‘The Museum of Modern Love’ is the deserving winner of the 2017 Stella Prize both as an artistic tour de force from Rose and as a reflection on the impact of the crowning achievement of ‘The Artist Is Present’ by contemporary woman artist Marina Abramovic. The genders are very significant to me – a woman writer and mother of daughters – in this era of increasing misogyny. Indeed, one of the passages from the book that struck me the most was:

‘I will never sit for seventy-five days, Francesca thought. I will never slice my stomach with a razor blade or eat a kilo of honey … But because you do this, Marina, I am stronger. I am more certain of that every day. You live your art and it is inseparable from you. And with it you bring me courage. You are a woman and this is a fact. No matter what people make of anything else, your gender is unequivocal.’

Music features heavily through Arky Levin’s composer profession, allowing discussion of music and its effects on wider creativity through different eras and styles: jazz, classical and soundtracks as well as contemporary performers such as Leonard Cohen and Anthony and the Johnson’s. In writing this review I had ‘The Crying Light’ by the latter as background.

'The Promise Seed' By Cass Moriarty #AWW17 Review

The Promise Seed by Cass Moriarty
UQP 2015

To tell you the truth, I kinda felt sorry for the kid. There was something in his eyes that stirred a memory inside me. For a moment, I was him, I was that boy hiding by the woodshed . . .

An elderly man, living alone in the suburbs, thinks back on his life - the missed opportunities, the shocking betrayals, the rare moments of joy. When his ten-year-old neighbour hides in his garden one afternoon, they begin an unexpected friendship that offers a reprieve from their individual struggles. The boy, often left on his own by his mother, finds solace in gardening and playing chess with his new friend, who is still battling the demons of his past.

As a sinister figure enters the boy's life, he must choose between a burgeoning friendship and blood ties. Can the old man protect the boy he has come to know - and redeem the boy he once was?


I read ‘The Promise Seed’ over six months ago and it’s a testament to the strength of Cass Moriarty’s writing that so much of it is still with me. It’s no surprise it was shortlisted for the People’s Choice Award at the Queensland Literary Awards in 2016. It is a masterful, moving and ultimately life affirming novel about the hope found through chosen families. It concerns an old man living next door to a young boy with a difficult home life and their growing friendship. It’s about impacts outside of our control and coping with life choices foisted on you.

The characters are nameless, a Brechtian device that highlights both the character's ‘roles’ and the sad fact that while this is 'their story', it is a story tragically echoed in the lives of many others. It is principally the story of the friendship between the Old Man and the Boy, but has there ever been a more aptly named character than ‘Snake’?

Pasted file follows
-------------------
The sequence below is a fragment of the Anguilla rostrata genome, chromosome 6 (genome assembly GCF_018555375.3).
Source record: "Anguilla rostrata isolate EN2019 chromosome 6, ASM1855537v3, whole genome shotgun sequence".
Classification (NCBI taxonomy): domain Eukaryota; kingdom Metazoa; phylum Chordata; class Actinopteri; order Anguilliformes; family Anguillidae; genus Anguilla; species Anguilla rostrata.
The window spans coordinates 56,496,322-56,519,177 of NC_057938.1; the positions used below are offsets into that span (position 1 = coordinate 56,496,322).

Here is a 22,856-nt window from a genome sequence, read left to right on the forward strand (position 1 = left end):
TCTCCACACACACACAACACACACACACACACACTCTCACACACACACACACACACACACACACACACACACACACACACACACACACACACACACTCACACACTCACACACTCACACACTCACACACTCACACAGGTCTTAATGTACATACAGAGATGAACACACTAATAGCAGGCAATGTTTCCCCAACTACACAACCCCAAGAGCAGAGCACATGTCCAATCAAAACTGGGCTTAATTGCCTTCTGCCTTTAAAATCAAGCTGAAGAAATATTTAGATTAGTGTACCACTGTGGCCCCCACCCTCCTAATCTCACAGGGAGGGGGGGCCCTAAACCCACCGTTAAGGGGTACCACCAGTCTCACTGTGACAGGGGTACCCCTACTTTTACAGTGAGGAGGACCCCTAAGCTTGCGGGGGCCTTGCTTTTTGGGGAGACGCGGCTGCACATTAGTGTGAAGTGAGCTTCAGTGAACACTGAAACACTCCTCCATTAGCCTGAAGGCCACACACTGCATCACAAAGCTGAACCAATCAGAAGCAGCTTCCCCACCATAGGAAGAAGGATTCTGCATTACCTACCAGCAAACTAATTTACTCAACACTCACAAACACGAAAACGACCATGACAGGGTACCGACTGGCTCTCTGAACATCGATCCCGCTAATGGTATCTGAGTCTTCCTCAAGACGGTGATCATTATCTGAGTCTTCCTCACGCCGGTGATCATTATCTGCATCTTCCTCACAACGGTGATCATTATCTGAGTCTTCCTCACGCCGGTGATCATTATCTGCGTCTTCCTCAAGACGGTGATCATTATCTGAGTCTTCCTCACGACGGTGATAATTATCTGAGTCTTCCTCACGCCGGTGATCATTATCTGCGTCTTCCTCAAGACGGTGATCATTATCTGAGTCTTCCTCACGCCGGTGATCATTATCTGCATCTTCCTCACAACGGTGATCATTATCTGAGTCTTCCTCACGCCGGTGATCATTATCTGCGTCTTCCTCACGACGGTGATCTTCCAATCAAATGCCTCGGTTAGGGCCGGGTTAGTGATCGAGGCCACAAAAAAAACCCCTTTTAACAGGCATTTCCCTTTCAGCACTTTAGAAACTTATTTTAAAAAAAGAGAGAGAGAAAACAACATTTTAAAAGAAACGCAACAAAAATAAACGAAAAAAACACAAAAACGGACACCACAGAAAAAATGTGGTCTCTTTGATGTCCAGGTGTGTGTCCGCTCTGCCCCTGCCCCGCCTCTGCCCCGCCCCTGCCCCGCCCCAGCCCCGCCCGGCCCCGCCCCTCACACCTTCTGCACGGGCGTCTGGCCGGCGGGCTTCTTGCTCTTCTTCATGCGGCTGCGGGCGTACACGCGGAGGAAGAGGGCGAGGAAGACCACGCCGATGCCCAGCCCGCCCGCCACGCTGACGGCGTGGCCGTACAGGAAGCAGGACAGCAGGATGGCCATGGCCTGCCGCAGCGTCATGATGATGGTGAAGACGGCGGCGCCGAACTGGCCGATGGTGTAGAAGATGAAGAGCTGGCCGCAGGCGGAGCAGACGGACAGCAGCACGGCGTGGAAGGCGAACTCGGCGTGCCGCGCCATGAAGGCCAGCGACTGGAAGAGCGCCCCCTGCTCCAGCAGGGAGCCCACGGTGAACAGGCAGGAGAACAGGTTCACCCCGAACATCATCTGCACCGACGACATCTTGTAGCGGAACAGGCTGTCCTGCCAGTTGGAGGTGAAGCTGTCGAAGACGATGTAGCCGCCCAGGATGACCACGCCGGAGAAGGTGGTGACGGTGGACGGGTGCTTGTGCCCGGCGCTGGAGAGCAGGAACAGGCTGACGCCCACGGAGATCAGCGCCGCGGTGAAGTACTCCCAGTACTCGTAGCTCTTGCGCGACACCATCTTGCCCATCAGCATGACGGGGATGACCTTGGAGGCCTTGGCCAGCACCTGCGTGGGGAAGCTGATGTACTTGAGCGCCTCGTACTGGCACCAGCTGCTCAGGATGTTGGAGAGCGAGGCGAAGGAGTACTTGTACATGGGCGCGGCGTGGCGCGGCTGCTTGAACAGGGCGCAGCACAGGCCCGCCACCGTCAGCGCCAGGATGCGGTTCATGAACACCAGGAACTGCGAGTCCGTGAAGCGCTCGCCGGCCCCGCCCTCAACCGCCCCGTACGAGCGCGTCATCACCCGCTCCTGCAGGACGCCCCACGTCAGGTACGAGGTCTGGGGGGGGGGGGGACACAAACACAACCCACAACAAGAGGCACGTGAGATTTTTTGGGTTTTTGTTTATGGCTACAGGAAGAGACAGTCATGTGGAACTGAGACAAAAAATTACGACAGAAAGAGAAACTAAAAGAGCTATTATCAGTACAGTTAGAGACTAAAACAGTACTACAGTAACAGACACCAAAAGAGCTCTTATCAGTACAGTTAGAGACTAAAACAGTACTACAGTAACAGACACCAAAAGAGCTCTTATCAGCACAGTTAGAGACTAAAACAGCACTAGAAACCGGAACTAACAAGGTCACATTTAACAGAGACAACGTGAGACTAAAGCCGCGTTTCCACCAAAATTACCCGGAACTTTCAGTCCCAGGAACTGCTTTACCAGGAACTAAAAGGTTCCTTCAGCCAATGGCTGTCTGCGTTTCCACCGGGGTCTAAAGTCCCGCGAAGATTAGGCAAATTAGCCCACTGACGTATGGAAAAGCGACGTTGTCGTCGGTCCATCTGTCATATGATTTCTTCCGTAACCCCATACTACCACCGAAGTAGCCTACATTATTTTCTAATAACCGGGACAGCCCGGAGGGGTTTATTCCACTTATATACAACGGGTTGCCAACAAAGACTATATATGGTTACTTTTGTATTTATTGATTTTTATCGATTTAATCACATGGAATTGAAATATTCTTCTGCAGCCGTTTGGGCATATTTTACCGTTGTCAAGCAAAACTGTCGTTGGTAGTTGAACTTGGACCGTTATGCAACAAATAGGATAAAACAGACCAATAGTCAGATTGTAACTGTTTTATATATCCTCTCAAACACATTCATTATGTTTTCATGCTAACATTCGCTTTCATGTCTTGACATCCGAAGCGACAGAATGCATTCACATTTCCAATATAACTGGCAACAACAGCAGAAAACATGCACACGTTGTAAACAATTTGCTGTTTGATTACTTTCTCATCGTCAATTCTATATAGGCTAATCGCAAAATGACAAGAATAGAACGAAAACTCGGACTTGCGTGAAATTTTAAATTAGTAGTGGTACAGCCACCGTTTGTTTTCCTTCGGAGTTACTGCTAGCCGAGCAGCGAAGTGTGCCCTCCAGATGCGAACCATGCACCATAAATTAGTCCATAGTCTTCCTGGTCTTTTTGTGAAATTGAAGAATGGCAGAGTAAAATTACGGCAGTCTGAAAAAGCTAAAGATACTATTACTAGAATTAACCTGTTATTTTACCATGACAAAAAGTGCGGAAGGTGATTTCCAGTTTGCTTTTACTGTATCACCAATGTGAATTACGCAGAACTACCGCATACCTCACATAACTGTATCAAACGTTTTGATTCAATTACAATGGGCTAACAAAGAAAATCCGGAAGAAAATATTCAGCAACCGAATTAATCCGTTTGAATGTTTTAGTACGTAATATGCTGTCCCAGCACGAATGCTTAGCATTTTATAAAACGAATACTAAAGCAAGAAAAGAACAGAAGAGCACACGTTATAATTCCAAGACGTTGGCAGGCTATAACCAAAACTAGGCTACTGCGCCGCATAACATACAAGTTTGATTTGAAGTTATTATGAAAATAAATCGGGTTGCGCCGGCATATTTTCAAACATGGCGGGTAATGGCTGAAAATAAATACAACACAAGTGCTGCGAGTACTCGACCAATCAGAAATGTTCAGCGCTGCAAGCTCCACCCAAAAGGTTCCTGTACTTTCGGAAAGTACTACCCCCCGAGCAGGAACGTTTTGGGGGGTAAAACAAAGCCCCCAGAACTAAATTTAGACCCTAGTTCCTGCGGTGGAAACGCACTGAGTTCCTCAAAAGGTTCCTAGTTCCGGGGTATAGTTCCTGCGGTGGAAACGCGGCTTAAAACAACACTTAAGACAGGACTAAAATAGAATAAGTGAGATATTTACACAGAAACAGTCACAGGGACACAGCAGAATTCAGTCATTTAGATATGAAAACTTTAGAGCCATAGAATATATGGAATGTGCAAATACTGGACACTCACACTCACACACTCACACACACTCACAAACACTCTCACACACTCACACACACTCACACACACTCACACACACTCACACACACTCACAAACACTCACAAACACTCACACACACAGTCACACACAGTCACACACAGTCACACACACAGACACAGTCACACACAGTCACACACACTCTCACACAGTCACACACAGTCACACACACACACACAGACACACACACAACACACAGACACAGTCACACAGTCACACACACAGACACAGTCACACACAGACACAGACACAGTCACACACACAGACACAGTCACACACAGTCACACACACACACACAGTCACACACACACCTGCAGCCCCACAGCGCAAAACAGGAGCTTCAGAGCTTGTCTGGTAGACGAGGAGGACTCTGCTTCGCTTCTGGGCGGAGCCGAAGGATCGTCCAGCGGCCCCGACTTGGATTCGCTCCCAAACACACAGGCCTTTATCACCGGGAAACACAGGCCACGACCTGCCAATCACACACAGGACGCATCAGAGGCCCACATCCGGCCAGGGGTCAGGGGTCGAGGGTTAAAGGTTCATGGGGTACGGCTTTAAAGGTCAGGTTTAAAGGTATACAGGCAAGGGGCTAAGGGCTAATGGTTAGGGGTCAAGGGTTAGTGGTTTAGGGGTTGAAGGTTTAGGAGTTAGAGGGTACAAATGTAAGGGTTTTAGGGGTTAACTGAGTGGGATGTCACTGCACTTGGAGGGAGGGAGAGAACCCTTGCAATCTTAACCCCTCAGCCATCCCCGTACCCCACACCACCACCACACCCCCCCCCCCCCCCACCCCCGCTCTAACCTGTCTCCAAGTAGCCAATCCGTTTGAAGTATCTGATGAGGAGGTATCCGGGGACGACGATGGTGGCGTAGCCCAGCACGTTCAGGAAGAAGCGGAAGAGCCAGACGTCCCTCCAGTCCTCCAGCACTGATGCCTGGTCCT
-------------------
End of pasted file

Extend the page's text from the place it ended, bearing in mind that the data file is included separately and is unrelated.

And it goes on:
‘The Promise Seed’ is about difficult subjects: child, institutional and elder abuse, and system failure. However, to counter the heavy subject matter, Moriarty cleverly injects a language or renewal through seasonal change, growth, replenishing and rebirth in both the literal ‘seed’ and the chickens and the symbolic 'seeds' or skills the old man also shares with the boy. This imagery and the associated narrative tangents gives welcome relief to the reader from the spiraling unravelling of the boy’s home life.

The old man teaches the boy both another way to be as an adult (an alternative to the life foisted on him by his mother’s bad choices) and a set of skills to find peace and solace, a calm place away from the horrors of his home life.

Moriarty deploys beautiful prose especially in her depiction of the natural world and the renewal of the man’s garden and chickens. This beauty acts a balm to the reader and as a rest point in between the depicting of the grim realities of both childhoods: the old man’s in the past and the boy’s in the here and now.

The depth of research Moriarty employed to understand how the social services system operates / fails in these cases is clear and well depicted which adds a further layer of strength to the novel. It is a story of these characters but also the story of thousands of others who have been interviewed by principals, police, social workers, and all the other stops along the intervention and monitoring chain.

The simple die-cut cover design evokes the age old wisdom and parable nature of the novel.

I can’t wait to read Cass Moriarty’s next book, ‘Parting Words’ which comes out in August this year. I will do that review immediately.

Review by Sarah Ridout, 'Le Chateau', Echo Publishing, 2016

'The Promise Seed' resting by a hiding cherub in my garden